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Elevator and escalator injuries up, paper says

Associated Press
Published October 4, 2005


TALLAHASSEE - The number of injuries to people on elevators and escalators has increased by 60 percent since the state began privatizing their inspections, a newspaper reported on Monday.

State officials said the number of elevators and escalators has also jumped, however, accounting for part of the increase.

The state completed a shift to private inspectors in 2002, a move seen as good because it greatly increased the number of people available to do the inspections, from 28 staff inspectors before privatization to more than 200 certified private inspectors after.

The increased number of inspectors decreased the backlog in elevator and escalator inspections by 70 percent, but a backlog remains, with nearly a third of the state's 43,000-odd elevators and escalators showing no proof they've been inspected and certified annually, as the law requires, the Tallahassee Democrat reported Monday.

The number of accidents involving injuries went from 320 in fiscal year 2000-01, the full year before privatization, to 515 in the 2004-05 fiscal year that ended June 30, the newspaper reported.

But the state official who oversees the Bureau of Elevator Safety said Monday the increase in the number of elevators and escalators is a big reason for the jump in accidents. At the end of fiscal year 2000-01 there were 35,651 elevators and escalators. At the end of this past fiscal year there were 42,731, an increase of just under 20 percent.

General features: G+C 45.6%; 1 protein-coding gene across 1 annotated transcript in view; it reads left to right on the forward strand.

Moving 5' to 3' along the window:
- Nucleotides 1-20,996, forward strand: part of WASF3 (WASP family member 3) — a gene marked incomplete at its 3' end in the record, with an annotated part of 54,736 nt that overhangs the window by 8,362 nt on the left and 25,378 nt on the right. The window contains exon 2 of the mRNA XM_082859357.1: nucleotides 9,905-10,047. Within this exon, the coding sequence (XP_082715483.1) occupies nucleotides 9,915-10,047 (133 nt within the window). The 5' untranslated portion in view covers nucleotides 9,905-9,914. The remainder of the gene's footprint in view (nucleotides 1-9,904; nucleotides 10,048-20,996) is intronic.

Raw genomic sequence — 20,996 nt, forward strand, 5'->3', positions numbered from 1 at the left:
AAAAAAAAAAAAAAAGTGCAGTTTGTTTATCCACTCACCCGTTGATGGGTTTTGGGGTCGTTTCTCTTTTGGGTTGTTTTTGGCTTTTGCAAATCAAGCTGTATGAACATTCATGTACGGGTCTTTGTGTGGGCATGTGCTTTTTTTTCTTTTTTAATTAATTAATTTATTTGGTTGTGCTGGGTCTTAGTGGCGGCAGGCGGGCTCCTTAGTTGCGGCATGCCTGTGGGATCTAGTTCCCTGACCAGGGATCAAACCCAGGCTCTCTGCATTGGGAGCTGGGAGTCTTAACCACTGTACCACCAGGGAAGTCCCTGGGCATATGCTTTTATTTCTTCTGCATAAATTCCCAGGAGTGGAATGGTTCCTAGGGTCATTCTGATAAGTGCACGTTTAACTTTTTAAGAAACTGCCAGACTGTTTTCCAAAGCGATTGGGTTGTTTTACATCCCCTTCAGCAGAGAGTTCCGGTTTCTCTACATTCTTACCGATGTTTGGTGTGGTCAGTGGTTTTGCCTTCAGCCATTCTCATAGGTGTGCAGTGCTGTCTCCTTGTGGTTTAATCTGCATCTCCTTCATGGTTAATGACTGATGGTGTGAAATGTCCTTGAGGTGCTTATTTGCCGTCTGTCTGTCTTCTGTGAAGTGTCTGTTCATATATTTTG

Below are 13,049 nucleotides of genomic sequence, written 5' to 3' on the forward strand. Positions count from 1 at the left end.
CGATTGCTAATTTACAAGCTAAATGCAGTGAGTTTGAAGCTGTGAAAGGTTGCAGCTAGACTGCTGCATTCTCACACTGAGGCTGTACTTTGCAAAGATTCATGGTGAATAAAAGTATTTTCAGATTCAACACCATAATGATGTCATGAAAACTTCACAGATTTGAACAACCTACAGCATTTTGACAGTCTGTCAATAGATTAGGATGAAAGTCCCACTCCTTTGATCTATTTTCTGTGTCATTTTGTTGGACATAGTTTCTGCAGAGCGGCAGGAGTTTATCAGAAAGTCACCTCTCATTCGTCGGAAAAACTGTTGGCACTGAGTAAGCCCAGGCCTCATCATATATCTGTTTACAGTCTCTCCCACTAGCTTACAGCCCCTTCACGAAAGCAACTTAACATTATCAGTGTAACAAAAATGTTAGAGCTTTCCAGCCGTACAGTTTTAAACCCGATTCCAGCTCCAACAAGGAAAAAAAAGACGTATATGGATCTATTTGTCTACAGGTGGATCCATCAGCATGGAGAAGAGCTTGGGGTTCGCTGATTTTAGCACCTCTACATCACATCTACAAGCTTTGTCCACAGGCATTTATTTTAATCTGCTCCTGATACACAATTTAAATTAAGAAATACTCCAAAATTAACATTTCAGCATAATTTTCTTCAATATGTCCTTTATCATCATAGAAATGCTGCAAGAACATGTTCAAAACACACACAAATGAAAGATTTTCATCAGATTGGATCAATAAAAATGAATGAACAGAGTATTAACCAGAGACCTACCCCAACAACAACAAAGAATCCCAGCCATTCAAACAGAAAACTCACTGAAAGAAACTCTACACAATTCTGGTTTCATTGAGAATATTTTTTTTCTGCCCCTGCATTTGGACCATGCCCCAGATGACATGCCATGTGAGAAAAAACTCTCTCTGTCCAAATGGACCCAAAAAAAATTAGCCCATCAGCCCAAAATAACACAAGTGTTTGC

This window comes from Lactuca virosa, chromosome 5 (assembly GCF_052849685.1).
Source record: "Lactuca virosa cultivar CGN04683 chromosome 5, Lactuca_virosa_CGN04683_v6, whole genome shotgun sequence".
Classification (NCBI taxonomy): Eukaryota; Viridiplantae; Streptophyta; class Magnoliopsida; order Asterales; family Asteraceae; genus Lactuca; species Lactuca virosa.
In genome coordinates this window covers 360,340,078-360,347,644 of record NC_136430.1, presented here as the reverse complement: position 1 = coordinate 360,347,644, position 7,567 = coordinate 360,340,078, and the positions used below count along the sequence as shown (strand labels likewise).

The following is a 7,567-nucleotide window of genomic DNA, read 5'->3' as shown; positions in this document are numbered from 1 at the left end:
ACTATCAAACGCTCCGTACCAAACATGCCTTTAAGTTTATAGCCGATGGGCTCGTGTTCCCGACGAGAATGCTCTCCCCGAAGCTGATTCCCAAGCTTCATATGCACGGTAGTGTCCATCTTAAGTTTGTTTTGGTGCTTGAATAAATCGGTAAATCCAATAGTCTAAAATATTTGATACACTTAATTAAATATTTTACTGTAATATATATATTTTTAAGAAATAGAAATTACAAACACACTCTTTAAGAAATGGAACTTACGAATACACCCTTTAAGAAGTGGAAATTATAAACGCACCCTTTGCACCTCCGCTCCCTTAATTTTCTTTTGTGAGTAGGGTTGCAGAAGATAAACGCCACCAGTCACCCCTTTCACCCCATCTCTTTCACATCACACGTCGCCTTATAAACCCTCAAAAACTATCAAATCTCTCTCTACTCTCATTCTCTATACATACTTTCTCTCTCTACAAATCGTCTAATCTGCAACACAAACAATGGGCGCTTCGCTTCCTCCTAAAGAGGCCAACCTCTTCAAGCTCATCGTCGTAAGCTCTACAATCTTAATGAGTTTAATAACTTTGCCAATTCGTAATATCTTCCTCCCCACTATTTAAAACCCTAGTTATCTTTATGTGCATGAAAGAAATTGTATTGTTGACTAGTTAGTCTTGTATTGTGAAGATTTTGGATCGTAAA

"A good bit of the increase is due to ... the fact that the number of units in the market place has increased," said Geoff Luebkemann, director of the Department of Business and Professional Regulation's Division of Hotels and Restaurants, which oversees the elevator bureau. "But also the increased awareness and more people involved in the process we feel has also contributed to the increase in reports."

Luebkemann said the majority of injury accidents are on escalators and are often the result of riders not riding safely.

The most common elevator injuries are from tripping when an elevator doesn't stop flush with the floor on which the door is opening.

[Last modified October 4, 2005, 02:15:30]


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